With so many people contemplating the cost of travel to Switzerland this summer, I thought I would share some eye-opening insights into how to get a better deal.

Let's look at some costs for a hypothetical DebConf13 visitor coming from New York. Flight prices taken today from a comparison site for 8 - 18 August, car hire prices from Europcar and rail prices from SBB (regular tickets) and Swiss Travel System (tourist rail passes):

Departure airportArrival airportFlight costBus to Swiss borderRail passTotal (Flight+bus/train)Airport car hire, 10 daysTotal (Flight+car)
New YorkGeneva$1,153n/aCHF 82
Return ticket
$1,235CHF 668$1,823
New YorkMilan$990$20CHF 315
Flexi pass
$1,350EUR 413
CHF 496

Warning: car rental prices based on advance booking - if you just arrive at a Swiss airport and hire a car on the spot, it is likely to be much more expensive, maybe CHF 200 per day

For a single traveler, it is slightly cheaper to fly into Geneva (closest airport) and buy a return train ticket, as long as no other travel in Switzerland is desired and sleeping on-site at Vaumarcus, not using a bus every day.

If traveling in Switzerland to see the mountains, then it works out cheaper to fly into Milan, Italy, which is very close to the Swiss border. Most of the journey from Milan to Vaumarcus can be covered using one of the Swiss railway travel passes, with stops for sight-seeing on the way, and the other days on the pass used for sight-seeing.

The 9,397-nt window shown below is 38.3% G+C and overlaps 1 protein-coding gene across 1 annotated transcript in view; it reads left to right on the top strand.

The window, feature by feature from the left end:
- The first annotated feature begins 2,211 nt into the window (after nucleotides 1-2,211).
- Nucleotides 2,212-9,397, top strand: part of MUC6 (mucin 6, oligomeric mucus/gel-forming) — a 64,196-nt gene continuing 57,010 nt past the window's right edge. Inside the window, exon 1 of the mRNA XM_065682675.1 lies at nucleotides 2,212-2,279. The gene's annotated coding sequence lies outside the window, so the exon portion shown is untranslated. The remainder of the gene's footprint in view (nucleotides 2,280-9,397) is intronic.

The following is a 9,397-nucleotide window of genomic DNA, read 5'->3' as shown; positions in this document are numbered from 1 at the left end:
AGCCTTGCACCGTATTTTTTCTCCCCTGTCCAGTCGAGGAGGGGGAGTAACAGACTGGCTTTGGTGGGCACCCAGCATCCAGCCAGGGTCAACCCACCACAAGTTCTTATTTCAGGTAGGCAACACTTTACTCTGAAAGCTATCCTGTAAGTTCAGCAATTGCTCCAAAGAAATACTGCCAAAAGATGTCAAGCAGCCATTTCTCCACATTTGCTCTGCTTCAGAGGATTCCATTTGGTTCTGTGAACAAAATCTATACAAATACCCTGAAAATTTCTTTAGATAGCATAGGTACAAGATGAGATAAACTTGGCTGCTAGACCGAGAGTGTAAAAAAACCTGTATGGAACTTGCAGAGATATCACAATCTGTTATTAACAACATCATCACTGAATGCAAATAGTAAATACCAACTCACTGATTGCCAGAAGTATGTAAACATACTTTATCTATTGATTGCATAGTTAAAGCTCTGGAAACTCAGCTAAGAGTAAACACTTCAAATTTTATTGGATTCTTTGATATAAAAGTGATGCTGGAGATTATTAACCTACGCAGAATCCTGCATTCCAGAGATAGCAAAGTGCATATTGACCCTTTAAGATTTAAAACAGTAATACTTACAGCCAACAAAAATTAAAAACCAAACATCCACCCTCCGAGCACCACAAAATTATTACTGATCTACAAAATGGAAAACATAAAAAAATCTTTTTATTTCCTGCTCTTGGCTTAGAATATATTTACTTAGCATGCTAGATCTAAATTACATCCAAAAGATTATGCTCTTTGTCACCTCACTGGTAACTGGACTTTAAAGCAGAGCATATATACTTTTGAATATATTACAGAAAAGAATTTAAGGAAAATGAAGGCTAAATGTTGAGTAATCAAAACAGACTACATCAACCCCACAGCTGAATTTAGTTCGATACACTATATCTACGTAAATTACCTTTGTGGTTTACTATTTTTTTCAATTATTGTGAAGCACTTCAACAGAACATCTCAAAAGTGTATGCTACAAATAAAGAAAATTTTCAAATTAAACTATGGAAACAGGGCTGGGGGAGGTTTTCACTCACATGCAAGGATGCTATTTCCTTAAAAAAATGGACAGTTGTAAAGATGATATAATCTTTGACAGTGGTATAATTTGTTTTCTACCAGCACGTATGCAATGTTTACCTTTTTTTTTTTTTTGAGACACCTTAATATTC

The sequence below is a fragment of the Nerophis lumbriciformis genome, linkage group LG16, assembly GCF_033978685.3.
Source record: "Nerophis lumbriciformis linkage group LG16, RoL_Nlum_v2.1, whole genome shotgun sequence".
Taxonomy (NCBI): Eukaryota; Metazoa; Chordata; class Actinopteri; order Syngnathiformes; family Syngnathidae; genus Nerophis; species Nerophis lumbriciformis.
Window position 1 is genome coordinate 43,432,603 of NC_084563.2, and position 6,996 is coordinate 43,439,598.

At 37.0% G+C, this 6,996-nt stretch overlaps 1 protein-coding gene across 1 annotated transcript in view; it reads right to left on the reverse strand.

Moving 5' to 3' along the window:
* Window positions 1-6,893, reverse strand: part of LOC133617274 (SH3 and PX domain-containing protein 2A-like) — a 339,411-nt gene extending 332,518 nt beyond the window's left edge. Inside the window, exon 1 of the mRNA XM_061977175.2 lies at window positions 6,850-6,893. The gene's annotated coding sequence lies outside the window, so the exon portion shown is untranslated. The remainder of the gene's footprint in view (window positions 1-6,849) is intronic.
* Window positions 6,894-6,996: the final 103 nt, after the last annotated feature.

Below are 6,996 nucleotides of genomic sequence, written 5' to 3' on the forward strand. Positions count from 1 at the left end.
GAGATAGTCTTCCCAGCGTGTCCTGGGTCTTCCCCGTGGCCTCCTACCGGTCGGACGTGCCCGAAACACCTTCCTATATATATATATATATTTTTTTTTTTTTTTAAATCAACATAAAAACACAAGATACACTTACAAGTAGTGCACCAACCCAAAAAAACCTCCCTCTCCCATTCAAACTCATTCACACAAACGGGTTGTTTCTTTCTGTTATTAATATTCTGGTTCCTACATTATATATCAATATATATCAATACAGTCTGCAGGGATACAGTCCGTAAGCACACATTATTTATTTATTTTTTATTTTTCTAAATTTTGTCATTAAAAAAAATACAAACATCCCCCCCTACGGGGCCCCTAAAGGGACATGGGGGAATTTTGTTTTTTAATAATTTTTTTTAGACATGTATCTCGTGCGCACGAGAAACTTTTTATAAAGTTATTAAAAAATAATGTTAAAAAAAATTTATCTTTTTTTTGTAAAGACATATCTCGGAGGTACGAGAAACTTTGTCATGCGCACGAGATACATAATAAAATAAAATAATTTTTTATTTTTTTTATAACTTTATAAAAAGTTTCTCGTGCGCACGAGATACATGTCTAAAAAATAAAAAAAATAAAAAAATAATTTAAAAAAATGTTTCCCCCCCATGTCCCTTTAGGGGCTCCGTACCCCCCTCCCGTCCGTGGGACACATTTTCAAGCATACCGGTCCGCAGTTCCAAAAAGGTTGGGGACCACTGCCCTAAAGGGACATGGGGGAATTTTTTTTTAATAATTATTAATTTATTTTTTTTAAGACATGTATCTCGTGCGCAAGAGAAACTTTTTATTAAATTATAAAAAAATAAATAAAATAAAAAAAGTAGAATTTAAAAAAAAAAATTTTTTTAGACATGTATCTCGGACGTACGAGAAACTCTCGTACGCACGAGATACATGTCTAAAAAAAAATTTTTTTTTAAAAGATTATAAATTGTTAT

Now imagine people arriving in a group: the rail ticket prices quickly add up. For a family of four, 4 * 315 = CHF 1,260. Car rental may be a better option. Hiring a car in Switzerland is expensive, hiring in Italy is much cheaper, the plane tickets to Italy are cheaper too, so there is a lot of money to be saved.

But who wants the hassle of travelling to Switzerland via Italy?

Of course that is the silliest rhetorical question you are going to see this week: visiting Italy is not a hassle at all. Even the Swiss enjoy going there so much that they just built the world's longest rail tunnel under the Alps to bring Como and Milan that little bit closer, the Gotthard Base Tunnel.

The Italian connection could involve a few days in Como or Brunate. If designer fashion labels are appealing to you (or as a gift), Vertemate has one well known outlet for a major brand and the prices really are much cheaper than any of the cities. If you want a laugh, it's worth comparing the hotel prices in Lugano on the Swiss side of the border against prices in nearby Como.

Traveling north from Como, taking a train to Luzern (and a connection to Vaumarcus), it is possible to stop in Goschenen and go up into the mountains to experience the Glacier Express featured in my earlier video or get off the train at Arth-Goldau to cross Rigi on the Rigi Bahn (from my other video), take a boat across the lake to Luzern and then continue to Vaumarcus.

The Italian entry point isn't just an option for those coming from the US. Even a traveler from London will find that the budget airlines have largely snubbed the Swiss airports with their high operating costs. Easyjet offers a limited number of flights to Geneva and Zurich, but the prices are always higher than their other destinations. Ryanair offers flight's to Milan's Bergamo airport and Easyjet flies to Milan Malpensa.